I used to think that it meant doing something every moment in order to move your career or home or relationship forward. That you had to always be improving, because if you took a break, everyone else would get ahead and you’d have to start all over. Having my daughter gave me a little relief from this pressure, but then it came rushing back when I decided not to go back to work when my maternity leave ended. My husband and I worked on a plan together to make it possible for me to be a stay at home mom, spending every minute with my mini-me.

It had always been my dream to be a full time mom, but once I had it, the feelings of not doing enough started creeping back in. I felt strange relying on my husband to bring in enough money to pay our bills. I’d listen to my friends or family talk about their jobs and all of the things they were accomplishing and start feeling like I wasn’t doing enough.

The pressure to be productive came back in full force.

I ended up starting EmilyEverAfterCo on etsy and spent my nights and daughter’s naps working on the new venture. I taught myself to sew and spent every free minute learning, researching, and testing out my new skills. Then I taught myself to bake and learned a ton of new recipes. I started renovating my house. Then I got into wood burning. And then I got a heat press… I eventually started this blog and started joining all a bunch of conferences and summits. If there was a class related to something I could possibly get into, I took it.

I was exhausted.

There were so many new things that I was doing and I was making so many new connections, but I still felt like I needed to do more. It seemed like no matter what I had done all week, taking a night off to relax made me feel lazy. Going away for a weekend without bringing my laptop made me anxious. But no matter what I did, I didn’t feel like I was getting anywhere. I saw all of these people around me bragging about their latest achievements and successes, but I still felt stuck. This made me think that I just wasn’t being productive enough. So I stopped sleeping.

It was important to me that while I was with my daughter, I was focused on her. This meant I could only work while she was sleeping which meant I had to kick it into overdrive. I had to make sure that I was productive every moment to make up for the time that I couldn’t work on my business. But I was tired and sore and it started showing in my work. There were so many projects that I had to restart because I would make stupid mistakes.

I started to lose my motivation, not wanting to finish anything. But I pushed through to get things done because I didn’t want to be a failure. Because I wasn’t taking care of myself, even the things that turned out right weren’t enough to make me happy. When I got pregnant again, I started thinking about those new born months when it would be hard to get any work done and tried to push myself even harder to get ahead of it.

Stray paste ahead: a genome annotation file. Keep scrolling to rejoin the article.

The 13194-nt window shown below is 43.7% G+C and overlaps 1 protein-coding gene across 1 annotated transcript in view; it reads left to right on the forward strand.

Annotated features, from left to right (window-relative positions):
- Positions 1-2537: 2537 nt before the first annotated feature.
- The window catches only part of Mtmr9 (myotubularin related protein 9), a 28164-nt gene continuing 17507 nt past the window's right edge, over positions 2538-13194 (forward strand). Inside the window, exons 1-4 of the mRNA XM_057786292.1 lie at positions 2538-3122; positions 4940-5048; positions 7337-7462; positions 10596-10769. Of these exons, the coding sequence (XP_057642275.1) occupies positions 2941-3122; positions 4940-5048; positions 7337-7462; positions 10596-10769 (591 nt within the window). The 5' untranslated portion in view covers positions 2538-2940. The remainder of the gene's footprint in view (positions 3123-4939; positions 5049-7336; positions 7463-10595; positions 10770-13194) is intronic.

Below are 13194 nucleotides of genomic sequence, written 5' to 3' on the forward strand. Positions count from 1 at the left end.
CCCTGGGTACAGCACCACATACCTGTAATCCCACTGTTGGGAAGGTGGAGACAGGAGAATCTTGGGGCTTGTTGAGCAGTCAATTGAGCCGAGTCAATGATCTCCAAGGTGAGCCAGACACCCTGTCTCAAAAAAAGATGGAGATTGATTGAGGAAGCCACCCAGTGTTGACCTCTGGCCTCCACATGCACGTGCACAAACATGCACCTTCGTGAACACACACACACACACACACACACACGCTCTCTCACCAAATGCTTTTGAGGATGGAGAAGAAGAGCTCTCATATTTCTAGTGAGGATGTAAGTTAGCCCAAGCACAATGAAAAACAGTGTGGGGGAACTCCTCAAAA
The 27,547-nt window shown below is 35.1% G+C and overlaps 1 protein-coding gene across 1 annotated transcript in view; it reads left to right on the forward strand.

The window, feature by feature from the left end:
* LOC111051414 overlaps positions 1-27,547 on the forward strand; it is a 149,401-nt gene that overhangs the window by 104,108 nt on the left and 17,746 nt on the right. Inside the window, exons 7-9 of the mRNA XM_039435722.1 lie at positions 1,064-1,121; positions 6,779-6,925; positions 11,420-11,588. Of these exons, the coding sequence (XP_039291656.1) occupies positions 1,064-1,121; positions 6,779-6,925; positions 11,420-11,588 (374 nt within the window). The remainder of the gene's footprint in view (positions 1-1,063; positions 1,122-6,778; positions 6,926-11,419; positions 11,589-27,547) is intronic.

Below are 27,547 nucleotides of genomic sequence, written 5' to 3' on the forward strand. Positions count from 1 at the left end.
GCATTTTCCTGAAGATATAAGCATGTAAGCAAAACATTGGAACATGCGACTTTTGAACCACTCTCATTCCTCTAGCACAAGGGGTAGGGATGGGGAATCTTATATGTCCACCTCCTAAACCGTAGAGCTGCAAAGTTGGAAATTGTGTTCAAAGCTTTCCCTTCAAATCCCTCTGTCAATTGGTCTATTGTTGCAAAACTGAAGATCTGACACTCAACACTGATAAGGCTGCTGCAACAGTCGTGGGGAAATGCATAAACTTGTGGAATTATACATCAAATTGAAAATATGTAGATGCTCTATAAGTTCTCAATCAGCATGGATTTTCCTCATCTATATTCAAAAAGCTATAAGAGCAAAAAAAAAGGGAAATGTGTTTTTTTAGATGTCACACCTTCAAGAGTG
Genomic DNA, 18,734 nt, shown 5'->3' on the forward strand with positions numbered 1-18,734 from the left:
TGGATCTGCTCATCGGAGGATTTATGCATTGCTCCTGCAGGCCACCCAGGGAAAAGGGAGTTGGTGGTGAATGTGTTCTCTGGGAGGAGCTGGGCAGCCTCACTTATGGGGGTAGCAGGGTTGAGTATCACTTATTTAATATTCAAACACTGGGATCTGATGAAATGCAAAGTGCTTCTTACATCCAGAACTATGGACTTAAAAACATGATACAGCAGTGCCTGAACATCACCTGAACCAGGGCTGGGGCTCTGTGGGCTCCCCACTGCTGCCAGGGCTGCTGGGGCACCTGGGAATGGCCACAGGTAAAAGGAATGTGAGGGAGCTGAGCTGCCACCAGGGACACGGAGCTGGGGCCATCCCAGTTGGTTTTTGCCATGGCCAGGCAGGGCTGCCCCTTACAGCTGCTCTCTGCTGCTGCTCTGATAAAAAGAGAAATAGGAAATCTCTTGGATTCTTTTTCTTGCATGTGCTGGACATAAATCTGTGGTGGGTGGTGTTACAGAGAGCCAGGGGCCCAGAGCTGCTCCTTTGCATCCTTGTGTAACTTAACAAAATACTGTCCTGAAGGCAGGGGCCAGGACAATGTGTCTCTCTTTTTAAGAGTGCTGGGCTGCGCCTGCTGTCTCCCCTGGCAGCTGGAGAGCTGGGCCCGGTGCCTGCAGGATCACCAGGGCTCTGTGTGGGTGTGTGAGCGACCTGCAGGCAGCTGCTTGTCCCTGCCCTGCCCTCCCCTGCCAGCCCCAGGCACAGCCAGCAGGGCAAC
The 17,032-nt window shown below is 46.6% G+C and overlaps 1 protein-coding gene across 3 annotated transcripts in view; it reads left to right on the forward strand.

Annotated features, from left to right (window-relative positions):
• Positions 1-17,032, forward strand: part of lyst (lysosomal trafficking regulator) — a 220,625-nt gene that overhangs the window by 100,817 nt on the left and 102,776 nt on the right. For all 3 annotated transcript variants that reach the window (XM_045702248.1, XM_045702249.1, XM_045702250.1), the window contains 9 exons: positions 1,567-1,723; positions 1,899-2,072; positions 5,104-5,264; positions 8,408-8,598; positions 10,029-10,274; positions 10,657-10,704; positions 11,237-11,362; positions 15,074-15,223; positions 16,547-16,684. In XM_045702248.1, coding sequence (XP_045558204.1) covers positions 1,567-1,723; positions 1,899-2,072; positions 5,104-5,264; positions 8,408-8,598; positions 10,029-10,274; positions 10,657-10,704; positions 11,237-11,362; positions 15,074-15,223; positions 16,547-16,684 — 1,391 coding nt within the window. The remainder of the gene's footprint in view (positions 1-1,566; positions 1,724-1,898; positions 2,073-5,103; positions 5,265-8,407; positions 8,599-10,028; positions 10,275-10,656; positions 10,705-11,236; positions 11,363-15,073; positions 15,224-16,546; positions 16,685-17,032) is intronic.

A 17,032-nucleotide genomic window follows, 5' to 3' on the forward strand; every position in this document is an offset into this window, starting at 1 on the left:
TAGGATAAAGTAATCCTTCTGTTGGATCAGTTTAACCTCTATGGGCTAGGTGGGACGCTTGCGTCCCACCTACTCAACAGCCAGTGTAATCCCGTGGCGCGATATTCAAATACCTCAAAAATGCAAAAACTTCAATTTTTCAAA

The result: burnout.

During this pregnancy, I finally learned how to take a break. It hasn’t been easy. I still have a hard time settling my mind and letting myself relax. But my body physically would not let me continue on the path that I had been on for most of my life. I have taken so many naps, had so many nights with my husband filled with cuddling and movies, spent weekends relaxing with friends and family instead of being on my phone or computer or locked in my studio. And you know what? My business didn’t fall apart like I thought it would. I started to feel better and more excited about everything that I was doing.

I realized that it’s all about how you define the word ‘productive’.

The same way we get to define what success means to us, we get to define productive. At the end of the day, I think over everything that I did and ask myself if I’m happy. Some days, I’m less satisfied and others, I’m really proud of how productive I was. In the end, I’ve realized that as long as I put my daughter to bed with her knowing that she is loved and safe, I’m content. If I did the laundry or the dishes or cleaned up, I’m proud. If I got a sale or created something new, I’m ecstatic. But I don’t need to do it all every day in order to survive. My shop, my website, my house- they’re all still going to be there tomorrow. I can take a night off to take care of myself and the world isn’t going to fall apart.

Doing everything for everyone everyday isn’t productive and doesn’t actually set you up for success. Sometimes, taking the time to meditate or journal is productive. Some days, going for a walk outside is being productive. Self-care and allowing yourself to enjoy your life is more important than most of the career or business related tasks that many of us are so concerned with.

I’m not saying neglect your responsibilities. I am saying don’t neglect yourself for the sake of feeling productive. Instead, take a look at your life, your responsibilities and your priorities, and redefine what a productive day should look like for you.

Also remember that your worth and value are not linked to how much you get done in a day. Sometimes all you can do is get out of bed and that is okay.

You still matter.